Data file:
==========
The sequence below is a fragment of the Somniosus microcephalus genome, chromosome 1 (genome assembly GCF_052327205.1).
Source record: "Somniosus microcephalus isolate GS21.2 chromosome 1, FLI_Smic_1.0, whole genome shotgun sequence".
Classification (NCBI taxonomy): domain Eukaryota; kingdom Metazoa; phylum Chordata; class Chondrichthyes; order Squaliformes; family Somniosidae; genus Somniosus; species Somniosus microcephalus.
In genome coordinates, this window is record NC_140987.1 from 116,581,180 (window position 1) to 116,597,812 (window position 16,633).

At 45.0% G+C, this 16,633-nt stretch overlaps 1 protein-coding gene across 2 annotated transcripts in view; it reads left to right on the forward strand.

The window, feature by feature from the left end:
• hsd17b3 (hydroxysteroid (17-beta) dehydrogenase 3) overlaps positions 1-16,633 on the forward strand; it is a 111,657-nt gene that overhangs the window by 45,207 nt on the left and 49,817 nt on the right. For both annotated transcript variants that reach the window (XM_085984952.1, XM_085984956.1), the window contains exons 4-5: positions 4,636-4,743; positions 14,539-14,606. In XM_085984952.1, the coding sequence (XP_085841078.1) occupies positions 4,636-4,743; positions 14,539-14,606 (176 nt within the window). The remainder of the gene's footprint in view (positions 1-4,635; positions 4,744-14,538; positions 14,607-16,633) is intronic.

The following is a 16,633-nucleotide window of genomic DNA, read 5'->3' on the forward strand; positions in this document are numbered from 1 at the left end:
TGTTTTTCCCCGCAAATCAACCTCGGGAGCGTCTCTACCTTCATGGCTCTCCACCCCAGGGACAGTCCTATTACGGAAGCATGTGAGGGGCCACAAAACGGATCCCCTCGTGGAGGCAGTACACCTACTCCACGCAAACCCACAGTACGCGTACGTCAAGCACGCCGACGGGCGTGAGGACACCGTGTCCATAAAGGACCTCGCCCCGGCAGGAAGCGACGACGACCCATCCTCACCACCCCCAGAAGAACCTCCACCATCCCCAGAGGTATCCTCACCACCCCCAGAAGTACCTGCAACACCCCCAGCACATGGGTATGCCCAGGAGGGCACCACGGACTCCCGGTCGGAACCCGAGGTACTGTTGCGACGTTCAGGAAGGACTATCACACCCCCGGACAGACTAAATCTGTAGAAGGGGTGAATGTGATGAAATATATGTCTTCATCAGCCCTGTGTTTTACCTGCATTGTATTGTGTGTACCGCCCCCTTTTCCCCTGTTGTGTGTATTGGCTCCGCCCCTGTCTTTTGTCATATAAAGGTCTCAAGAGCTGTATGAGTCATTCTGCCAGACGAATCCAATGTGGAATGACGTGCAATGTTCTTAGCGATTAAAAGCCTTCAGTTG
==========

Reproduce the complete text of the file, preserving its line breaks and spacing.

The sequence below is a fragment of the Somniosus microcephalus genome, chromosome 1 (genome assembly GCF_052327205.1).
Source record: "Somniosus microcephalus isolate GS21.2 chromosome 1, FLI_Smic_1.0, whole genome shotgun sequence".
Classification (NCBI taxonomy): domain Eukaryota; kingdom Metazoa; phylum Chordata; class Chondrichthyes; order Squaliformes; family Somniosidae; genus Somniosus; species Somniosus microcephalus.
In genome coordinates, this window is record NC_140987.1 from 116,581,180 (window position 1) to 116,597,812 (window position 16,633).

At 45.0% G+C, this 16,633-nt stretch overlaps 1 protein-coding gene across 2 annotated transcripts in view; it reads left to right on the forward strand.

The window, feature by feature from the left end:
• hsd17b3 (hydroxysteroid (17-beta) dehydrogenase 3) overlaps positions 1-16,633 on the forward strand; it is a 111,657-nt gene that overhangs the window by 45,207 nt on the left and 49,817 nt on the right. For both annotated transcript variants that reach the window (XM_085984952.1, XM_085984956.1), the window contains exons 4-5: positions 4,636-4,743; positions 14,539-14,606. In XM_085984952.1, the coding sequence (XP_085841078.1) occupies positions 4,636-4,743; positions 14,539-14,606 (176 nt within the window). The remainder of the gene's footprint in view (positions 1-4,635; positions 4,744-14,538; positions 14,607-16,633) is intronic.

The following is a 16,633-nucleotide window of genomic DNA, read 5'->3' on the forward strand; positions in this document are numbered from 1 at the left end:
TGTTTTTCCCCGCAAATCAACCTCGGGAGCGTCTCTACCTTCATGGCTCTCCACCCCAGGGACAGTCCTATTACGGAAGCATGTGAGGGGCCACAAAACGGATCCCCTCGTGGAGGCAGTACACCTACTCCACGCAAACCCACAGTACGCGTACGTCAAGCACGCCGACGGGCGTGAGGACACCGTGTCCATAAAGGACCTCGCCCCGGCAGGAAGCGACGACGACCCATCCTCACCACCCCCAGAAGAACCTCCACCATCCCCAGAGGTATCCTCACCACCCCCAGAAGTACCTGCAACACCCCCAGCACATGGGTATGCCCAGGAGGGCACCACGGACTCCCGGTCGGAACCCGAGGTACTGTTGCGACGTTCAGGAAGGACTATCACACCCCCGGACAGACTAAATCTGTAGAAGGGGTGAATGTGATGAAATATATGTCTTCATCAGCCCTGTGTTTTACCTGCATTGTATTGTGTGTACCGCCCCCTTTTCCCCTGTTGTGTGTATTGGCTCCGCCCCTGTCTTTTGTCATATAAAGGTCTCAAGAGCTGTATGAGTCATTCTGCCAGACGAATCCAATGTGGAATGACGTGCAATGTTCTTAGCGATTAAAAGCCTTCAGTTG